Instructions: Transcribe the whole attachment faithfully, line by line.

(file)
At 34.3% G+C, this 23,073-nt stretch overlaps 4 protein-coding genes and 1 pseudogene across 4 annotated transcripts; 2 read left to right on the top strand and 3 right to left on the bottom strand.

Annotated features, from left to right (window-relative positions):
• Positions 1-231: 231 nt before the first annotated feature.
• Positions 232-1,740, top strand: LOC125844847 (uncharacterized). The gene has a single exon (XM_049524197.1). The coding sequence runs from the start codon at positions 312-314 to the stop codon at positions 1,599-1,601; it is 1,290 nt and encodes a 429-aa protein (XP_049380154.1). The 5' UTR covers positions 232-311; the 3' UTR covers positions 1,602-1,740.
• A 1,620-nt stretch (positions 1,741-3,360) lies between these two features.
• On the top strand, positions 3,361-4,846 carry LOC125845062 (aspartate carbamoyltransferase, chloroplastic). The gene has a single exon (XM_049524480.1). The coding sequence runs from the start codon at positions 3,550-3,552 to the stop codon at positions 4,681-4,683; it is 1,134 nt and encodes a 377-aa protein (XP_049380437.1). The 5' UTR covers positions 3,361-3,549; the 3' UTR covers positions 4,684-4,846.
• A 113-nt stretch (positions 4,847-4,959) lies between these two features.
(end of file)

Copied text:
At 34.3% G+C, this 23,073-nt stretch overlaps 4 protein-coding genes and 1 pseudogene across 4 annotated transcripts; 2 read left to right on the top strand and 3 right to left on the bottom strand.

Annotated features, from left to right (window-relative positions):
• Positions 1-231: 231 nt before the first annotated feature.
• Positions 232-1,740, top strand: LOC125844847 (uncharacterized). The gene has a single exon (XM_049524197.1). The coding sequence runs from the start codon at positions 312-314 to the stop codon at positions 1,599-1,601; it is 1,290 nt and encodes a 429-aa protein (XP_049380154.1). The 5' UTR covers positions 232-311; the 3' UTR covers positions 1,602-1,740.
• A 1,620-nt stretch (positions 1,741-3,360) lies between these two features.
• On the top strand, positions 3,361-4,846 carry LOC125845062 (aspartate carbamoyltransferase, chloroplastic). The gene has a single exon (XM_049524480.1). The coding sequence runs from the start codon at positions 3,550-3,552 to the stop codon at positions 4,681-4,683; it is 1,134 nt and encodes a 377-aa protein (XP_049380437.1). The 5' UTR covers positions 3,361-3,549; the 3' UTR covers positions 4,684-4,846.
• A 113-nt stretch (positions 4,847-4,959) lies between these two features.